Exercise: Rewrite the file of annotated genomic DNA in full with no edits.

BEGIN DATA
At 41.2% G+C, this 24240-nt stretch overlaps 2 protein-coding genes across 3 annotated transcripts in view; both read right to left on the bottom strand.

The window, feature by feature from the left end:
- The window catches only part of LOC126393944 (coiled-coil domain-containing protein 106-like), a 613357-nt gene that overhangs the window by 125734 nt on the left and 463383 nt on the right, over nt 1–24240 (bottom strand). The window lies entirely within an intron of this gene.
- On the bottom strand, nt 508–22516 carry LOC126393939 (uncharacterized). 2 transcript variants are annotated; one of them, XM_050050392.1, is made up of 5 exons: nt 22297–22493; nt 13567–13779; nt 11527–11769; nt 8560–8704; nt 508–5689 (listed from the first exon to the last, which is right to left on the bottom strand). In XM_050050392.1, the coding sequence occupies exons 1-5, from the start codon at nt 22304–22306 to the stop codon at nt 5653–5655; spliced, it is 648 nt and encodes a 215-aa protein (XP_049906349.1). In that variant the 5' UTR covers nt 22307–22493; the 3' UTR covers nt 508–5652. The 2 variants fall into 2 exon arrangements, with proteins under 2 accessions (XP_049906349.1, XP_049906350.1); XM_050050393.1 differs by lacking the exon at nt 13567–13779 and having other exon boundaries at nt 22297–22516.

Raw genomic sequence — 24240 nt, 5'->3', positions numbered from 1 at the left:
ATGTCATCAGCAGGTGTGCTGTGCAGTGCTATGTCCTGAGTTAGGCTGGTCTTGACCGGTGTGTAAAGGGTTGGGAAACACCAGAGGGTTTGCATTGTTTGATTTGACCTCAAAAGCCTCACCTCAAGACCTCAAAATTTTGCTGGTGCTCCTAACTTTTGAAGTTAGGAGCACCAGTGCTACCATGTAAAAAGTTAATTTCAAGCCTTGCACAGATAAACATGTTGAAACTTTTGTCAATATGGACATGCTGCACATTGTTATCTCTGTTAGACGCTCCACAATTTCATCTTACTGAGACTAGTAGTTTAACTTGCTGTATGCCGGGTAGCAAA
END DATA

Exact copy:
At 41.2% G+C, this 24240-nt stretch overlaps 2 protein-coding genes across 3 annotated transcripts in view; both read right to left on the bottom strand.

The window, feature by feature from the left end:
- The window catches only part of LOC126393944 (coiled-coil domain-containing protein 106-like), a 613357-nt gene that overhangs the window by 125734 nt on the left and 463383 nt on the right, over nt 1–24240 (bottom strand). The window lies entirely within an intron of this gene.
- On the bottom strand, nt 508–22516 carry LOC126393939 (uncharacterized). 2 transcript variants are annotated; one of them, XM_050050392.1, is made up of 5 exons: nt 22297–22493; nt 13567–13779; nt 11527–11769; nt 8560–8704; nt 508–5689 (listed from the first exon to the last, which is right to left on the bottom strand). In XM_050050392.1, the coding sequence occupies exons 1-5, from the start codon at nt 22304–22306 to the stop codon at nt 5653–5655; spliced, it is 648 nt and encodes a 215-aa protein (XP_049906349.1). In that variant the 5' UTR covers nt 22307–22493; the 3' UTR covers nt 508–5652. The 2 variants fall into 2 exon arrangements, with proteins under 2 accessions (XP_049906349.1, XP_049906350.1); XM_050050393.1 differs by lacking the exon at nt 13567–13779 and having other exon boundaries at nt 22297–22516.

Raw genomic sequence — 24240 nt, 5'->3', positions numbered from 1 at the left:
ATGTCATCAGCAGGTGTGCTGTGCAGTGCTATGTCCTGAGTTAGGCTGGTCTTGACCGGTGTGTAAAGGGTTGGGAAACACCAGAGGGTTTGCATTGTTTGATTTGACCTCAAAAGCCTCACCTCAAGACCTCAAAATTTTGCTGGTGCTCCTAACTTTTGAAGTTAGGAGCACCAGTGCTACCATGTAAAAAGTTAATTTCAAGCCTTGCACAGATAAACATGTTGAAACTTTTGTCAATATGGACATGCTGCACATTGTTATCTCTGTTAGACGCTCCACAATTTCATCTTACTGAGACTAGTAGTTTAACTTGCTGTATGCCGGGTAGCAAA